Claims about the Misuse of Insecticide-Treated Mosquito Nets: Are These Evidence-Based?


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Published in the journal: . PLoS Med 8(4): e32767. doi:10.1371/journal.pmed.1001019
Category: Essay
doi: 10.1371/journal.pmed.1001019

Summary

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Summary Points

  • There are a number of potentially damaging misconceptions about insecticide-treated mosquito nets (ITNs) in Africa that have been propagated in media reports, almost all of which are based on anecdotal accounts.

  • While it is clear there is room for improving the level of ITN use among those who have them, and that misuse of nets occasionally occurs, we found very little evidence to support claims of widespread misuse across Africa.

  • We identified only one peer-reviewed study that reported misuse of ITNs; this study was a non-probability survey of seven beaches on Lake Victoria in western Kenya, making the conclusions non-generalizable.

  • Inaccurate news stories of widespread ITN misuse should be rebuked directly through the dissemination of empirical data contradicting anecdotal reports and in rebuttal editorials in newspapers and journals.

Introduction

Nearly all experts agree that insecticide-treated mosquito nets (ITNs) are a lifesaving intervention, supported by strong evidence from carefully conducted trials that show ITNs to be efficacious at preventing all-cause child mortality and malaria morbidity in children and pregnant women [1],[2]. Under program conditions, ITNs have also been associated with significant reductions in malaria morbidity and all-cause child mortality [3][6].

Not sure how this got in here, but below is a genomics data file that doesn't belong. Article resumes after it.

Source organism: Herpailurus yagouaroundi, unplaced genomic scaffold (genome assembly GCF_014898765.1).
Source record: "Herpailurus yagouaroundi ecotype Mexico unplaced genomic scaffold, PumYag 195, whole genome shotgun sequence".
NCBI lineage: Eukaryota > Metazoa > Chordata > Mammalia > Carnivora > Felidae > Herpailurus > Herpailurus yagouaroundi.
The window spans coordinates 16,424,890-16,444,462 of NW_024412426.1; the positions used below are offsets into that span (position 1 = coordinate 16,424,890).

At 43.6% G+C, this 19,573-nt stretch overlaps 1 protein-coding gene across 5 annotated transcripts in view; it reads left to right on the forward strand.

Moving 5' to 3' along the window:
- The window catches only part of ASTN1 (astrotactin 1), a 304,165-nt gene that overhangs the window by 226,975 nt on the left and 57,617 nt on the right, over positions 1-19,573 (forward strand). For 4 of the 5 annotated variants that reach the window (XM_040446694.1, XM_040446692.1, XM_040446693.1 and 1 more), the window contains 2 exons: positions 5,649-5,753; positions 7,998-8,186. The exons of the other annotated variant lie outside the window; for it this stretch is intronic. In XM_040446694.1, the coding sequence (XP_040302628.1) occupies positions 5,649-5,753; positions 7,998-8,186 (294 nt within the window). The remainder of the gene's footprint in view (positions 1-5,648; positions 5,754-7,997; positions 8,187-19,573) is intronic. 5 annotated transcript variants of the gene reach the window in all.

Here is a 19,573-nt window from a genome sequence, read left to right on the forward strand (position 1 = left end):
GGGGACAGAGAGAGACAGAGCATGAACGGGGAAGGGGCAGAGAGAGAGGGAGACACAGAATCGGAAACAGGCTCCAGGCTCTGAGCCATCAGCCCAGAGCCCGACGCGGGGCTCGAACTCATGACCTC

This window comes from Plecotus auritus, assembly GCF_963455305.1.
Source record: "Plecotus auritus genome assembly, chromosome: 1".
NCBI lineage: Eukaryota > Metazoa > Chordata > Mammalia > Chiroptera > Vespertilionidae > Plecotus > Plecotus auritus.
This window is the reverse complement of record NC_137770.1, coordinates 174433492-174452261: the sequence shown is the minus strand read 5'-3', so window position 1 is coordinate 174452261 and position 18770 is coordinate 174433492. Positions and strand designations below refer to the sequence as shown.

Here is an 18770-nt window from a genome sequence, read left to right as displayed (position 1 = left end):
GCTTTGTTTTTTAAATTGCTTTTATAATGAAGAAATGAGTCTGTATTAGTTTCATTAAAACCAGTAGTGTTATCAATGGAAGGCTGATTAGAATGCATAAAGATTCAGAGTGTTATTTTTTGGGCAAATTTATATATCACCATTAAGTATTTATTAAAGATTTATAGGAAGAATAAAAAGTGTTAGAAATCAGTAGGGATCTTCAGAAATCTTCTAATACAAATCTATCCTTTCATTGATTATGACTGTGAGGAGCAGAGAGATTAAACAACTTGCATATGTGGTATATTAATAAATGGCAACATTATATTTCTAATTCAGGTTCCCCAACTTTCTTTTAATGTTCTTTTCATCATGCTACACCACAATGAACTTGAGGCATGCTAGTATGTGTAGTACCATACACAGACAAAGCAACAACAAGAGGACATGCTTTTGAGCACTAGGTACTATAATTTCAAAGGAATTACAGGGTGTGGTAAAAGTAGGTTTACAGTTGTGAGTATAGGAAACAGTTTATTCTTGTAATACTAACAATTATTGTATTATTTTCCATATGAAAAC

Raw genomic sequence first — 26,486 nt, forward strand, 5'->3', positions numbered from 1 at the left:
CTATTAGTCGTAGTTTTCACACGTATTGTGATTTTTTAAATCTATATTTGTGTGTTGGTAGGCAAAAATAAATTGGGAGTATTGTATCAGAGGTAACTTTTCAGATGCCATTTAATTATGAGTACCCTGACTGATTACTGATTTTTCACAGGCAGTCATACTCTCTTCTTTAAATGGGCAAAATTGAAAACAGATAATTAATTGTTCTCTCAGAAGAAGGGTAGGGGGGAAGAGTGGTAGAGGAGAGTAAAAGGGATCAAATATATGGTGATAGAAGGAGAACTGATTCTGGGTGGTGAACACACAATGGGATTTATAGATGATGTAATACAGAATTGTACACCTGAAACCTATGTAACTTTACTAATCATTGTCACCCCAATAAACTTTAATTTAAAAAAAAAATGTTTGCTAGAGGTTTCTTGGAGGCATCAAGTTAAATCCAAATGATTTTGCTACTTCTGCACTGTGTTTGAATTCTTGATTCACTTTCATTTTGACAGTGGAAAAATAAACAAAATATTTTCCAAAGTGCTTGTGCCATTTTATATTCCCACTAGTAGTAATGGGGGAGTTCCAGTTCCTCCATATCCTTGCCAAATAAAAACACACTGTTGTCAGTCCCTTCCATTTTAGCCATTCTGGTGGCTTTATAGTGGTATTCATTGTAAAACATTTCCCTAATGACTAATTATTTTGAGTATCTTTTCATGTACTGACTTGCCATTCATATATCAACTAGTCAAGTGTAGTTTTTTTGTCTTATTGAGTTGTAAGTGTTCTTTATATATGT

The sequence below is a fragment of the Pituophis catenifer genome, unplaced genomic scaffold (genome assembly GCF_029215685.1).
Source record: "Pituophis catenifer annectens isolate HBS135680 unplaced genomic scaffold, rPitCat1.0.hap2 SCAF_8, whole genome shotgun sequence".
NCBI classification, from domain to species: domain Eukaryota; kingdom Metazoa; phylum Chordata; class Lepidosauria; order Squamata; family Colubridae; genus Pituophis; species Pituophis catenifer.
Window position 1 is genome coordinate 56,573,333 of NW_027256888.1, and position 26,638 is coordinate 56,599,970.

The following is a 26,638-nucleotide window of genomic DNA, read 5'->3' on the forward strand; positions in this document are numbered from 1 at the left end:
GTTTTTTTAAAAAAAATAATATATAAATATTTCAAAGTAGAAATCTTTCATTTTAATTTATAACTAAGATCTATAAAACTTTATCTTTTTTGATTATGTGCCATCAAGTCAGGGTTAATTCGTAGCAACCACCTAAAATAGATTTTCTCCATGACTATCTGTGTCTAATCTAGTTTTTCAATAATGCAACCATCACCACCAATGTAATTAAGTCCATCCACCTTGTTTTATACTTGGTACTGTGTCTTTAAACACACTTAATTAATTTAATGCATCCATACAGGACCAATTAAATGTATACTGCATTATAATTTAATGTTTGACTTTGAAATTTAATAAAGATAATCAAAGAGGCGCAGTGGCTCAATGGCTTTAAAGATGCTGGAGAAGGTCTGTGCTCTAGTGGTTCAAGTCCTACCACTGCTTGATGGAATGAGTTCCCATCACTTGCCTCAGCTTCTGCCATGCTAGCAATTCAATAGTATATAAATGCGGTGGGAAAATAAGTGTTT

However, there are a number of potentially damaging misconceptions about ITNs in Africa that have been propagated in media reports. One example is the recent Los Angeles Times article on the potential pitfalls of relying on ITNs to combat malaria across Africa: “While we see the treated nets as a lifesaving gift, they see them as a discomfort that provides only partial protection against a trivial illness. Is it any wonder that many use their nets to catch fish or as wedding veils or room dividers—all documented uses of insecticide-treated bed nets?” [7] Other examples of widespread ITN misuse have been reported by the media over the past 10 years and include claims about the use of nets as wedding veils in Uganda and Tanzania [8],[9], for fishing in Kenya and Zambia [10][13], as protection of plants/crops in Sierra Leone [14], as chicken coops in the Democratic Republic of Congo [15], and general misuse in Nigeria [16].